U.S. FY2019 Appropriations Process in Full Swing

The United States government runs on a fiscal year that begins on 1 October and ends 30 September of the following year. The appropriations process for FY2019 is therefore already in full swing as Congress tries to meet the 30 September deadline. The process usually starts even sooner but was delayed due to Congress not passing a final FY2018 appropriations bill until the end of March.

How This Impacts Mobility

The Congressional appropriations process is important to monitor because it will ultimately decide which areas of the government receive or lose funding for the upcoming year. 

For mobility, the amount of funding for agencies such as Customs and Border Patrol (CBP), the Internal Revenue Service (IRS) and the Transportation Security Administration (TSA) can have a direct impact on the movement of people. Also, the lack of an agreement on funding can lead to a partial government shutdown, which can result longer processing times for business visas and complications on verifying social security numbers for transferees securing mortgages.

How the Appropriations Process Works

U.S. government spending is broken up into two main categories, “mandatory” and “discretionary” spending. Mandatory spending is for entitlement programs such as Social Security, Medicare, and the Supplemental Nutrition Assistance Program (SNAP). Funding from these programs are mandated by law and thus legislators do not have the power to adjust these funding levels on a year by year basis. Discretionary spending is the portion of the federal budget that is decided on by Congress every year through the appropriations process.

The appropriations process is started every year by the President, who is expected to release a budget plan for the upcoming fiscal year sometime in early February. The release of a budget plan gives insight as to what the administration’s spending priorities are for the upcoming year. The budget plan is only the beginning, and usually the final spending package looks quite different once it has gone through the appropriations process.

After receiving the President’s proposal, Congressional Budget Committees are then supposed to propose budget resolutions which “establishes various budget totals, divides spending totals into functional categories (e.g., transportation).” Once the budget resolutions are passed, the discretionary spending is broken up amongst the twelve different appropriations subcommittees.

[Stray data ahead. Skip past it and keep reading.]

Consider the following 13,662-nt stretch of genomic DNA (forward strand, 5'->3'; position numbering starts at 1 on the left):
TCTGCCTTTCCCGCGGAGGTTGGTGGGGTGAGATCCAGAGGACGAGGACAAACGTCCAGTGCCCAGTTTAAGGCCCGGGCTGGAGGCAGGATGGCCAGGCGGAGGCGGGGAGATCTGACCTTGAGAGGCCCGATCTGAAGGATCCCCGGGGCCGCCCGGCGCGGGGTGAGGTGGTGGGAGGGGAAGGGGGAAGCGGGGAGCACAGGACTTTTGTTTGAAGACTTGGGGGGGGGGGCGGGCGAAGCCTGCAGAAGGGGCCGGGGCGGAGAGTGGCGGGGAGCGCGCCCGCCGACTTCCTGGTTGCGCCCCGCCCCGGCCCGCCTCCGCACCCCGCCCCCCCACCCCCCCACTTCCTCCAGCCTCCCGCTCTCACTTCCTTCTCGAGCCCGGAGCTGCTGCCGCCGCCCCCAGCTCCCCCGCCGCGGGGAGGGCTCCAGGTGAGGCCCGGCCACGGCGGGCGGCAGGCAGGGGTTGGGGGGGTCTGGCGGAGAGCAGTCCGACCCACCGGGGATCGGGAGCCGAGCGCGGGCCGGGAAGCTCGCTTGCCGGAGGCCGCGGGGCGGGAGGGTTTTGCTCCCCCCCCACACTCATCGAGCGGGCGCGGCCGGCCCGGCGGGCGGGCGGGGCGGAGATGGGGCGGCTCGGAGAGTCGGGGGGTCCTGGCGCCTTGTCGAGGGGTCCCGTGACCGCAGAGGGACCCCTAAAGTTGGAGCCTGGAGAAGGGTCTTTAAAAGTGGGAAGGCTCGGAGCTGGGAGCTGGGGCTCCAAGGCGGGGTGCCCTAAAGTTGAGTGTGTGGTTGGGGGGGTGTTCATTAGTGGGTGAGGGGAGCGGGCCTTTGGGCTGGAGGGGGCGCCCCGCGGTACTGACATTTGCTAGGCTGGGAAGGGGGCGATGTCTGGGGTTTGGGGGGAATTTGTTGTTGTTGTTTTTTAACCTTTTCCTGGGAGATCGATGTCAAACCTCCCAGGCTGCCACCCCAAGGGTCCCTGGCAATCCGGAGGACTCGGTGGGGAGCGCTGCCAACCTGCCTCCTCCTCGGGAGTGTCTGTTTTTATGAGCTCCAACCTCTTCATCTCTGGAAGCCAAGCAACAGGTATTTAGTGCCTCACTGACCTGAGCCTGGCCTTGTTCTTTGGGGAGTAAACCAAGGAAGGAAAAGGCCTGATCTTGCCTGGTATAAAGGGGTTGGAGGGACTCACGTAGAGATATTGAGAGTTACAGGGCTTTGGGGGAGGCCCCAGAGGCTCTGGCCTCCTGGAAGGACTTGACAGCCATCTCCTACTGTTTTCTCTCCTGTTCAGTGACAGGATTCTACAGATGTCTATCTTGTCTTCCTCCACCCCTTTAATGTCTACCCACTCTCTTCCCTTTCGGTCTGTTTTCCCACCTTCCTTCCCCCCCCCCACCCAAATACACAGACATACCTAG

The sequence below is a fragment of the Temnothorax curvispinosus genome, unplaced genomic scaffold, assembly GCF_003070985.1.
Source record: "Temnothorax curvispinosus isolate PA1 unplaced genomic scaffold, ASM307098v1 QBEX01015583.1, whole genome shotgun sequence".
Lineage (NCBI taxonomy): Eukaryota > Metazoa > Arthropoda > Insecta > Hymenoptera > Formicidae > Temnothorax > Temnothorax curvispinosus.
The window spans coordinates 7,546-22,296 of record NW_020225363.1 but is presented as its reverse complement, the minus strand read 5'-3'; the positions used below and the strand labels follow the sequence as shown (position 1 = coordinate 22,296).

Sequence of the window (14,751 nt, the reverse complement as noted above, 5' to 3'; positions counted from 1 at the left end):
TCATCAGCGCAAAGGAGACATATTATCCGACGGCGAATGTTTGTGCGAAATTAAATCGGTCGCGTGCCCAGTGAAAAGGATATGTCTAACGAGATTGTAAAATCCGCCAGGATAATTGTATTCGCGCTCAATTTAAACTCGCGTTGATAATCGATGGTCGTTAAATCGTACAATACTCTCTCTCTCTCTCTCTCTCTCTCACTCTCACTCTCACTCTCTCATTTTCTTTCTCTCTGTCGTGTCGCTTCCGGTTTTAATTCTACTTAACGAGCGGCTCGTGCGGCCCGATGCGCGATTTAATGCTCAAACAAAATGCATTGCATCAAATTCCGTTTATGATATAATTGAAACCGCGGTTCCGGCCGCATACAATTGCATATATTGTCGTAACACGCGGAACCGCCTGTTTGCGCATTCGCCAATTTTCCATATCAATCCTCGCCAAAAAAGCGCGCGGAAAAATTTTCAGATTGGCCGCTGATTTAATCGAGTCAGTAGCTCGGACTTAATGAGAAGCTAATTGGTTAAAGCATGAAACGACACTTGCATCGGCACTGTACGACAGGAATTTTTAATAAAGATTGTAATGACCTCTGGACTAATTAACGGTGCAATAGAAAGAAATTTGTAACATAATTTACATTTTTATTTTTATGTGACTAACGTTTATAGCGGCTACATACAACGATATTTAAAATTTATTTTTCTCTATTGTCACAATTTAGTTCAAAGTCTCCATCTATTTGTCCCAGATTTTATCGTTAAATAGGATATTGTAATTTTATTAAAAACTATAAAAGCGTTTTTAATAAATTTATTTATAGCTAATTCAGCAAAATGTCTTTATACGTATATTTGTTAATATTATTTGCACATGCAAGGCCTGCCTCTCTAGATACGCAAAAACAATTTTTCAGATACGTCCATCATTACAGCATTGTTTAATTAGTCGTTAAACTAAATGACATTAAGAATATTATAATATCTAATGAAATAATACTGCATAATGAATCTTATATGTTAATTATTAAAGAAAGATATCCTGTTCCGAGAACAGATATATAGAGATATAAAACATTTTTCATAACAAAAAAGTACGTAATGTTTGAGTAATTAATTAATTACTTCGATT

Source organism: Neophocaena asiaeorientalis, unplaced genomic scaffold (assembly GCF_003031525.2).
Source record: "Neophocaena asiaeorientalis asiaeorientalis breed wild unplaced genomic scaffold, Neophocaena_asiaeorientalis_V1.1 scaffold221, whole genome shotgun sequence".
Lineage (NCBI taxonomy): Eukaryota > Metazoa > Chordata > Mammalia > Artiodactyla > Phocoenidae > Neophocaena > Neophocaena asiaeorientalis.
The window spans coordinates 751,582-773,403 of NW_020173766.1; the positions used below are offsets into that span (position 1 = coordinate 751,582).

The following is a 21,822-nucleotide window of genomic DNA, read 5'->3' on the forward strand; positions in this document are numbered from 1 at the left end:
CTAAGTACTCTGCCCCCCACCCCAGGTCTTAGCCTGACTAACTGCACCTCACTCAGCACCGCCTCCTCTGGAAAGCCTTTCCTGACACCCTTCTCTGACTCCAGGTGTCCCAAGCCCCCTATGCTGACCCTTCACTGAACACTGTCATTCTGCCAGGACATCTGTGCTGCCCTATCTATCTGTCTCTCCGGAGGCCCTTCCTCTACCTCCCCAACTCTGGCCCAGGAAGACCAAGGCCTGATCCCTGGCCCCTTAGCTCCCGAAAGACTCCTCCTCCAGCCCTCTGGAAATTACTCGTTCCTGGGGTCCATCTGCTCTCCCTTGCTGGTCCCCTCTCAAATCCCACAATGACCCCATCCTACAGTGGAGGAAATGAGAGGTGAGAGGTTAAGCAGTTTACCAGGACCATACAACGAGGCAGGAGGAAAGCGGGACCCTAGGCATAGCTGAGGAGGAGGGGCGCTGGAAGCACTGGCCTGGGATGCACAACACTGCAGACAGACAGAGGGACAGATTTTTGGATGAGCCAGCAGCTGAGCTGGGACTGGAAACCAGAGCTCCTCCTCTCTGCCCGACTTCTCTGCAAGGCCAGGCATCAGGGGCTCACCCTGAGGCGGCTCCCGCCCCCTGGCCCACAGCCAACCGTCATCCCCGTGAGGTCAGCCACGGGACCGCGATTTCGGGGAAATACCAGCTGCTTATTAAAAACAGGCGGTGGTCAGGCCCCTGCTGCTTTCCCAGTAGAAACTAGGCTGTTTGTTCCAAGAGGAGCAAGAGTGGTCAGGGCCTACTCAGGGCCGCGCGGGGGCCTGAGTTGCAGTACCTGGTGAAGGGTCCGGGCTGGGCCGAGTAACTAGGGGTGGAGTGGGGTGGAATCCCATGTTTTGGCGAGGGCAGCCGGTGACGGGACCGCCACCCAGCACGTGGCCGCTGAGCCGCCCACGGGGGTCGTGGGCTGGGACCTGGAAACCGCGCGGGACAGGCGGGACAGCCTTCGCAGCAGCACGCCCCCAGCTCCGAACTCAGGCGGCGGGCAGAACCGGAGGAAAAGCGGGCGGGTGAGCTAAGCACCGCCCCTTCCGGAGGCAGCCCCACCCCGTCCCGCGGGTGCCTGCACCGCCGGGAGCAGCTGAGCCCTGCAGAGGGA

These subcommittees will then hold hearings on the allocation of the budget within their jurisdiction. Each subcommittee sends a spending bill to the full Appropriations Committee for a full Committee markup. After any additional changes are made, these bills will be passed out of the Appropriations Committee and sent to the floor for consideration by the full House and Senate.

When these bills are passed, the differences between the House and Senate versions get worked out in a conference committee which has representatives from both chambers. After conference committee, the final bills will need to once again be passed by both the House and Senate before being sent on to the President to be signed.

A Drawn Out FY2018 Appropriations Process

Recently, Congress has not been keeping with the traditional appropriations process or calendar. Despite the FY2019 appropriations season being in full swing, Congress only completed FY2018 funding at the end of March. Over the past year, Congress had passed multiple Continuing Resolutions (CRs), five to be exact, which were stopgap measures that keep the government open (funded) without having an official budget deal in place. These CRs were necessary because Congress had not been able to pass any of the twelve appropriations Bills.

On 9 February 2018, Congress passed the Bipartisan Budget Act of 2018. In addition to serving as another CR, the Bipartisan Budget Act also funded the government through 23 March 2018 and increased the budget caps that were currently in place for both defense and non-defense funding. The Bipartisan Budget Act set up Congress to pass a massive, $1.3 trillion Omnibus Spending Bill, finally closing out FY2018. This larger package is called an Omnibus because it spans multiple budget areas in one Bill as opposed to the twelve individual bills that might be seen during regular order.

The Omnibus package extended government funding through 30 September 2018. As the appropriations process continues to play out for FY2019, it remains to be seen if the appropriations process will go through regular order or if this fall, there will once again be a series of CRs. Complicating factors a bit more is that this November there are midterm elections coming up, so Congress is less likely to want to have ongoing, highly political budget negotiations.

Partial Government Shutdown Unlikely for FY2019

Despite having a very detailed process to follow, the timeline of the appropriations process remains unpredictable. However, being an election year, congressional leaders will likely try hard to avoid a potential government shutdown and thus the consideration of a CR or series of CRs is again likely 30 September and the end of the year.

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